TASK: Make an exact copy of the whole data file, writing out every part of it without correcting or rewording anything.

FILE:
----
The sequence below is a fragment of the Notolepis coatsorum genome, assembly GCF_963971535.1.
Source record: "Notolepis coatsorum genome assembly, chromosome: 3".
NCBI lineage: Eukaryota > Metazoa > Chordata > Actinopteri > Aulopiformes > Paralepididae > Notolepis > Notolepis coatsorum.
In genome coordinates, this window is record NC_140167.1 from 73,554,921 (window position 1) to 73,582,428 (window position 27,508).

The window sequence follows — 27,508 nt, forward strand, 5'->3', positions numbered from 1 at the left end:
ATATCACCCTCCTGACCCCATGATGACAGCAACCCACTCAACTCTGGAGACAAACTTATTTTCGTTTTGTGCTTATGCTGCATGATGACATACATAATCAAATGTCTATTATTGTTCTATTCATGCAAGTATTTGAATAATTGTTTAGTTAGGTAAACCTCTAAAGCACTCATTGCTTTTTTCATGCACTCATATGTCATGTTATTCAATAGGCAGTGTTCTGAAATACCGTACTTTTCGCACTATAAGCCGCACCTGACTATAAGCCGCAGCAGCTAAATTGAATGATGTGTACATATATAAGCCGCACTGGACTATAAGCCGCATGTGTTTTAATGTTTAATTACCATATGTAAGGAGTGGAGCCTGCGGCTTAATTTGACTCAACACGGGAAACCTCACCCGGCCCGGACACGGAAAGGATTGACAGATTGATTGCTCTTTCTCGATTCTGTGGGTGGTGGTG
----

The sequence below is a fragment of the Notolepis coatsorum genome, assembly GCF_963971535.1.
Source record: "Notolepis coatsorum genome assembly, chromosome: 3".
NCBI lineage: Eukaryota > Metazoa > Chordata > Actinopteri > Aulopiformes > Paralepididae > Notolepis > Notolepis coatsorum.
In genome coordinates, this window is record NC_140167.1 from 73,554,921 (window position 1) to 73,582,428 (window position 27,508).

The window sequence follows — 27,508 nt, forward strand, 5'->3', positions numbered from 1 at the left end:
ATATCACCCTCCTGACCCCATGATGACAGCAACCCACTCAACTCTGGAGACAAACTTATTTTCGTTTTGTGCTTATGCTGCATGATGACATACATAATCAAATGTCTATTATTGTTCTATTCATGCAAGTATTTGAATAATTGTTTAGTTAGGTAAACCTCTAAAGCACTCATTGCTTTTTTCATGCACTCATATGTCATGTTATTCAATAGGCAGTGTTCTGAAATACCGTACTTTTCGCACTATAAGCCGCACCTGACTATAAGCCGCAGCAGCTAAATTGAATGATGTGTACATATATAAGCCGCACTGGACTATAAGCCGCATGTGTTTTAATGTTTAATTACCATATGTAAGGAGTGGAGCCTGCGGCTTAATTTGACTCAACACGGGAAACCTCACCCGGCCCGGACACGGAAAGGATTGACAGATTGATTGCTCTTTCTCGATTCTGTGGGTGGTGGTG